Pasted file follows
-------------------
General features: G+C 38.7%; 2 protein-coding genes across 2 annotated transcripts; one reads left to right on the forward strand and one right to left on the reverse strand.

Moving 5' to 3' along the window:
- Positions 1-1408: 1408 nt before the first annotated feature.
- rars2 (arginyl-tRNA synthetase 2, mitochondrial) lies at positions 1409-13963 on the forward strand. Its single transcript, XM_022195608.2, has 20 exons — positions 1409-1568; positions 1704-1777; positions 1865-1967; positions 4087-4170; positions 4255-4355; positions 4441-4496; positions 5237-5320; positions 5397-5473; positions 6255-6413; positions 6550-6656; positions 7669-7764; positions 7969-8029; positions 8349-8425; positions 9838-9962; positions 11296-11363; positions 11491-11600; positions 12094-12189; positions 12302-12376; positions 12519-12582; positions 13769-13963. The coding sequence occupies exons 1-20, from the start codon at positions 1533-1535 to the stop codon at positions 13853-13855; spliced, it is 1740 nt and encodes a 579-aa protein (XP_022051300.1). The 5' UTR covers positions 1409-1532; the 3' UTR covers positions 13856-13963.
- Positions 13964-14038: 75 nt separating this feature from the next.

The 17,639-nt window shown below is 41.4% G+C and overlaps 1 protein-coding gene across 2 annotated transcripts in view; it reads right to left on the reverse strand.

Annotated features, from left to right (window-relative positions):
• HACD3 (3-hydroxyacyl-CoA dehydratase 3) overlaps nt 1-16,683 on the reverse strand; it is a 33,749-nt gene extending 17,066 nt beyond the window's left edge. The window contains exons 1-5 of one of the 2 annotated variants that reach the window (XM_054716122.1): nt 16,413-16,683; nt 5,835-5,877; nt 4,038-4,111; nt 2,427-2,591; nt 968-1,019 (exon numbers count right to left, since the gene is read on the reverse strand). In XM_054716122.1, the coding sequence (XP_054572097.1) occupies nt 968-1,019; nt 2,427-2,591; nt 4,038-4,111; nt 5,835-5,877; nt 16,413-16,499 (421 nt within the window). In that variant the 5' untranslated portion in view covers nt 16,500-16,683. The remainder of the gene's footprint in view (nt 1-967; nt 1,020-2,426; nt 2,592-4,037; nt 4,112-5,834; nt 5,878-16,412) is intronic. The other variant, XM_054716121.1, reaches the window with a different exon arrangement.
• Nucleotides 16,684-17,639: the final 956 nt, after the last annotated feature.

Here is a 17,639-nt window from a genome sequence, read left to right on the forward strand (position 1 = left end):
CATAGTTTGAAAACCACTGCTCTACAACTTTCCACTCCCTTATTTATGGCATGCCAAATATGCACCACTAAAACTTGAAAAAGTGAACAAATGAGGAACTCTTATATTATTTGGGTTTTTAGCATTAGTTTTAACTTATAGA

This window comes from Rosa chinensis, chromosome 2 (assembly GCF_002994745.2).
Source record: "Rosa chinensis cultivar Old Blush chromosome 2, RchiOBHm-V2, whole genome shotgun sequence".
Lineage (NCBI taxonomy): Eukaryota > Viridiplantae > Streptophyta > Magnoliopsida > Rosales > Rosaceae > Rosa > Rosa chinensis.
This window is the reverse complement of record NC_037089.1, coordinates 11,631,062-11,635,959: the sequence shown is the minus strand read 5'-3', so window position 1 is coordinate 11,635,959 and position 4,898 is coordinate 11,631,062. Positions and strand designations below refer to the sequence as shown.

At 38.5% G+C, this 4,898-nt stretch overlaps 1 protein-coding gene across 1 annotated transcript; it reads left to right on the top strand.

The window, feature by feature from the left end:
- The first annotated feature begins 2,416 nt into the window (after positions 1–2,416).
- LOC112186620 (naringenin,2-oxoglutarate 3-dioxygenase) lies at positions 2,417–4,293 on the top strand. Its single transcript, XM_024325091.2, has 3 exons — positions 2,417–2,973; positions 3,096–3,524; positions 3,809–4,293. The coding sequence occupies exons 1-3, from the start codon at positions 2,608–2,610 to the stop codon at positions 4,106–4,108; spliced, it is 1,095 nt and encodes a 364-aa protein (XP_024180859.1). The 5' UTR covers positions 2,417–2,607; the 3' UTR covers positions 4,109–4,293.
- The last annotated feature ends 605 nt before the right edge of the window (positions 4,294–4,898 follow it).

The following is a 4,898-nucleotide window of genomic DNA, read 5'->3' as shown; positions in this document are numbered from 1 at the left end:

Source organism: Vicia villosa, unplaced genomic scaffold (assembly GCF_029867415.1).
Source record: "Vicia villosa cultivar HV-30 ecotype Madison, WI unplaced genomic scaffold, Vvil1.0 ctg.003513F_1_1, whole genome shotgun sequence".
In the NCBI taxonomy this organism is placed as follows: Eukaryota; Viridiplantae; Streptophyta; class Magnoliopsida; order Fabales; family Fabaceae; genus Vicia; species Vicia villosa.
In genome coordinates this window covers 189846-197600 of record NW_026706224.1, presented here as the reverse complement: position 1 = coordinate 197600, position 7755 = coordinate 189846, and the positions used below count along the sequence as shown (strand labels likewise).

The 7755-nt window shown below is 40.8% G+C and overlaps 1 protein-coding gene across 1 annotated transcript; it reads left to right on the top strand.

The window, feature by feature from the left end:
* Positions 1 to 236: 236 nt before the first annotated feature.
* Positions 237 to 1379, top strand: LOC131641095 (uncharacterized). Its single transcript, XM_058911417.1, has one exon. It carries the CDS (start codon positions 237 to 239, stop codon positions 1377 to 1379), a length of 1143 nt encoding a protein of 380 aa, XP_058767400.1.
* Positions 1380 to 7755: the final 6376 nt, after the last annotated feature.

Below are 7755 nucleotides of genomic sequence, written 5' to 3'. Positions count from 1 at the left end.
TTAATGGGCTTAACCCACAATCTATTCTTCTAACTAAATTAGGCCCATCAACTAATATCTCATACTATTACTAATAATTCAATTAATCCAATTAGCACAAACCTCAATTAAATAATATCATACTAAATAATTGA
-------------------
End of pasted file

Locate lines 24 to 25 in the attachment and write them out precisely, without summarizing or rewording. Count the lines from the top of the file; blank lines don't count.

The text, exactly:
In the NCBI taxonomy this organism is placed as follows: Eukaryota; Viridiplantae; Streptophyta; class Magnoliopsida; order Fabales; family Fabaceae; genus Vicia; species Vicia villosa.
In genome coordinates this window covers 189846-197600 of record NW_026706224.1, presented here as the reverse complement: position 1 = coordinate 197600, position 7755 = coordinate 189846, and the positions used below count along the sequence as shown (strand labels likewise).